The Great Fire of London: 1666 (Second Edition) - Board Game Box Shot

The Great Fire of London: 1666 (Second Edition)

| Published: 2013
17

Sunday September 2, 1666, Thomas Farriner, the baker to the King, forgot to put out the hearth fire in his shop. This simple act of negligence created a towering and lethal inferno which would eventually destroy 13,000 houses and leave nearly 90 percent of the city’s population destitute and homeless…

You are no simple bystander to this tragedy; the future of London lies in your hands.

The players are men of wealth and standing who own property around London. The Lord Mayor has failed to act and it is down to these mighty men to lead trained bands of militia to fight the fire and save the city. To do so they must decide which districts to sacrifice to the fire and which to protect. Remember, these same men own much of London, thus such choices will shape their own future and greatly affect their wealth and standing.

Use the trained bands to suppress the fire and explosives to destroy blocks of housing to create fire breaks and prevent its spread. Do you choose to protect your own homes, turning a blind eye and allowing the fire to consume your rival’s property? Or will you stand as the hero of London, and choose to save as much of the city as possible?

Victory can belong to the player with the most property left after the ashes settle, but stopping the fire and saving London’s most famous landmarks may win a more altruistic land owner the hearts and minds of the people.

Save the city, or watch it burn.

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“The Great Fire of London 1666: My Impressions”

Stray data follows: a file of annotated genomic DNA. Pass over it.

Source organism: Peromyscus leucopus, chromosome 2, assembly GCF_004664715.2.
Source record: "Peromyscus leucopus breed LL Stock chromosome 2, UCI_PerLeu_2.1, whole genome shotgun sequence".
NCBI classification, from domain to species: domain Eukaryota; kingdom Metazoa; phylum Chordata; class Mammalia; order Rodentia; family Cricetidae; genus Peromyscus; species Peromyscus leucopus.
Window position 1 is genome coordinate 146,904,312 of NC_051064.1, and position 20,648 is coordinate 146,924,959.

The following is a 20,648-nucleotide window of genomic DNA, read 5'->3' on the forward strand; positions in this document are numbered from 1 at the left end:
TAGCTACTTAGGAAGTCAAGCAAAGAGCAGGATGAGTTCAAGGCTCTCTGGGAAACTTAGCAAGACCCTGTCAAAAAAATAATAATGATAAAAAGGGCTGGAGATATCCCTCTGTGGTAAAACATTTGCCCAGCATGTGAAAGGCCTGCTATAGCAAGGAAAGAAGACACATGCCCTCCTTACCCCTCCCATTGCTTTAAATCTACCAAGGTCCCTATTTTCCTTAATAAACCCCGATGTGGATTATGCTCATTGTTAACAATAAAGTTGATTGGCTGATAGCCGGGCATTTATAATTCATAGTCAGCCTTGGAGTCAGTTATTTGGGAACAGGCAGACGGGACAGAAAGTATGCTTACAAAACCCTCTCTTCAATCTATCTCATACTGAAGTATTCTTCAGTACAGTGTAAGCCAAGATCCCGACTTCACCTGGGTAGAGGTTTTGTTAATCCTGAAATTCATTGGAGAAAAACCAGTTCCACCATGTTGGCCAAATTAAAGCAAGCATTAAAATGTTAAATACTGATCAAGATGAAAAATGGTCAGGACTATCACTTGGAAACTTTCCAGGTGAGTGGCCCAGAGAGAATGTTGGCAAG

Please note this review is based on the original edition of the game.
Components:
The artwork on the board and cards is very good
The playing pieces are well thought out and suit the theme of the game, especially the Fire Tokens which make the board look on fire, work well and are of good quality

However, The Hero of London card looks a little odd and my game board has warped slightly but this does not adversely affect playing the game.

Setup:
25 Fire tokens are placed in Pudding lane to depict the seat of the fire.

Each player is then dealt 5 Fire Move cards, if they 5 identical cards they show them and are dealt 5 new cards until at least 1 card is not identical. You then take the Fire Stack cards based on the number of players and build the draw deck using the remaining Fire Move cards. Any remaining cards left over are placed back in the box.

5 Houses of each colour are mixed and then placed out at random into one region on the board, the first 30 are placed into the Orange region. Each district within a region has a number of House symbols indicating how many houses should be placed into it.
This is repeated until all 4 regions of the map are filled with the houses.

The six colour cards are shuffled and one dealt to each player at random, these depict the colour of the houses they need to protect within London.

The black tokens are placed face down, shuffled and then distributed randomly among the districts with yellow labels.

Shuffle each of the three Special mission Decks I, II & III and then deal each player one of each deck.

Finally, starting with the First player a number of Trained Band cones are placed on the board, the amount again is based on the number of players.